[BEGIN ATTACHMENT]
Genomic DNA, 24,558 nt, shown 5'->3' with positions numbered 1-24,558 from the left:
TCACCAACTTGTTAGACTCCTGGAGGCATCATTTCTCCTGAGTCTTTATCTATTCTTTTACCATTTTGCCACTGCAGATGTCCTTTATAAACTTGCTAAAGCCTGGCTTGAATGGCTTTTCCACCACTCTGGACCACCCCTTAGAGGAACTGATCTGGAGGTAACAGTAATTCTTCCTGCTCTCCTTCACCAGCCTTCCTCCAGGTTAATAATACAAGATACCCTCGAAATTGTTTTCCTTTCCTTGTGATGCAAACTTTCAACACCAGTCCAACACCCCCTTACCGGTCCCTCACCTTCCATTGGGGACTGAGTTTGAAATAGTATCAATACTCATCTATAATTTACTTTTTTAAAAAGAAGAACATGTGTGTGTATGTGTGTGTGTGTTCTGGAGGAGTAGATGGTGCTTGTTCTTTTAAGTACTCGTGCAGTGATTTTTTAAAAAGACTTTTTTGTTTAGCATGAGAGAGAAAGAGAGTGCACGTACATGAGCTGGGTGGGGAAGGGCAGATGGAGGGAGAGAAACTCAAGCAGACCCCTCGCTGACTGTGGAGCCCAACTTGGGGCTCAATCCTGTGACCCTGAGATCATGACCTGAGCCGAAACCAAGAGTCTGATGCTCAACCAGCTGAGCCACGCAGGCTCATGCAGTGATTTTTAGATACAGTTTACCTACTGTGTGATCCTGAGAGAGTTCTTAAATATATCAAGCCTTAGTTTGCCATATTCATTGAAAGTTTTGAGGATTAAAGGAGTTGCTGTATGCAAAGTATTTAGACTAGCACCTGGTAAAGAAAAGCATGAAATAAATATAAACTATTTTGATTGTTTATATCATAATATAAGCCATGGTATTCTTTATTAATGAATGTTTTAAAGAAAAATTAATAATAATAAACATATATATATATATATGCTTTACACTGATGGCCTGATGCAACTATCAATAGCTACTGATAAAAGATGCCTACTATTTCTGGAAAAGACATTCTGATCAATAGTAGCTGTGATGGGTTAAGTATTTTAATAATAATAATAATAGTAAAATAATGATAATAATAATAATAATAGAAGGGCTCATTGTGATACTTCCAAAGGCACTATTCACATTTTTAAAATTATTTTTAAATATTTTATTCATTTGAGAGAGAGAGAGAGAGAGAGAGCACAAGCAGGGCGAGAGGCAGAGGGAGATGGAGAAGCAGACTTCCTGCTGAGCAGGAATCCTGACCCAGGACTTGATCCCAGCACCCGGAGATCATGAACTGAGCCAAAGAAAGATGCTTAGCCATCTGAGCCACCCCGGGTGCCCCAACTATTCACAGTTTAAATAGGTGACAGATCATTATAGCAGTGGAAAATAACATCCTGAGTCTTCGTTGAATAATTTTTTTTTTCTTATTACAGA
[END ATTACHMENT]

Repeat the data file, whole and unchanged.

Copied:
Genomic DNA, 24,558 nt, shown 5'->3' with positions numbered 1-24,558 from the left:
TCACCAACTTGTTAGACTCCTGGAGGCATCATTTCTCCTGAGTCTTTATCTATTCTTTTACCATTTTGCCACTGCAGATGTCCTTTATAAACTTGCTAAAGCCTGGCTTGAATGGCTTTTCCACCACTCTGGACCACCCCTTAGAGGAACTGATCTGGAGGTAACAGTAATTCTTCCTGCTCTCCTTCACCAGCCTTCCTCCAGGTTAATAATACAAGATACCCTCGAAATTGTTTTCCTTTCCTTGTGATGCAAACTTTCAACACCAGTCCAACACCCCCTTACCGGTCCCTCACCTTCCATTGGGGACTGAGTTTGAAATAGTATCAATACTCATCTATAATTTACTTTTTTAAAAAGAAGAACATGTGTGTGTATGTGTGTGTGTGTTCTGGAGGAGTAGATGGTGCTTGTTCTTTTAAGTACTCGTGCAGTGATTTTTTAAAAAGACTTTTTTGTTTAGCATGAGAGAGAAAGAGAGTGCACGTACATGAGCTGGGTGGGGAAGGGCAGATGGAGGGAGAGAAACTCAAGCAGACCCCTCGCTGACTGTGGAGCCCAACTTGGGGCTCAATCCTGTGACCCTGAGATCATGACCTGAGCCGAAACCAAGAGTCTGATGCTCAACCAGCTGAGCCACGCAGGCTCATGCAGTGATTTTTAGATACAGTTTACCTACTGTGTGATCCTGAGAGAGTTCTTAAATATATCAAGCCTTAGTTTGCCATATTCATTGAAAGTTTTGAGGATTAAAGGAGTTGCTGTATGCAAAGTATTTAGACTAGCACCTGGTAAAGAAAAGCATGAAATAAATATAAACTATTTTGATTGTTTATATCATAATATAAGCCATGGTATTCTTTATTAATGAATGTTTTAAAGAAAAATTAATAATAATAAACATATATATATATATATGCTTTACACTGATGGCCTGATGCAACTATCAATAGCTACTGATAAAAGATGCCTACTATTTCTGGAAAAGACATTCTGATCAATAGTAGCTGTGATGGGTTAAGTATTTTAATAATAATAATAATAGTAAAATAATGATAATAATAATAATAATAGAAGGGCTCATTGTGATACTTCCAAAGGCACTATTCACATTTTTAAAATTATTTTTAAATATTTTATTCATTTGAGAGAGAGAGAGAGAGAGAGAGCACAAGCAGGGCGAGAGGCAGAGGGAGATGGAGAAGCAGACTTCCTGCTGAGCAGGAATCCTGACCCAGGACTTGATCCCAGCACCCGGAGATCATGAACTGAGCCAAAGAAAGATGCTTAGCCATCTGAGCCACCCCGGGTGCCCCAACTATTCACAGTTTAAATAGGTGACAGATCATTATAGCAGTGGAAAATAACATCCTGAGTCTTCGTTGAATAATTTTTTTTTTCTTATTACAGA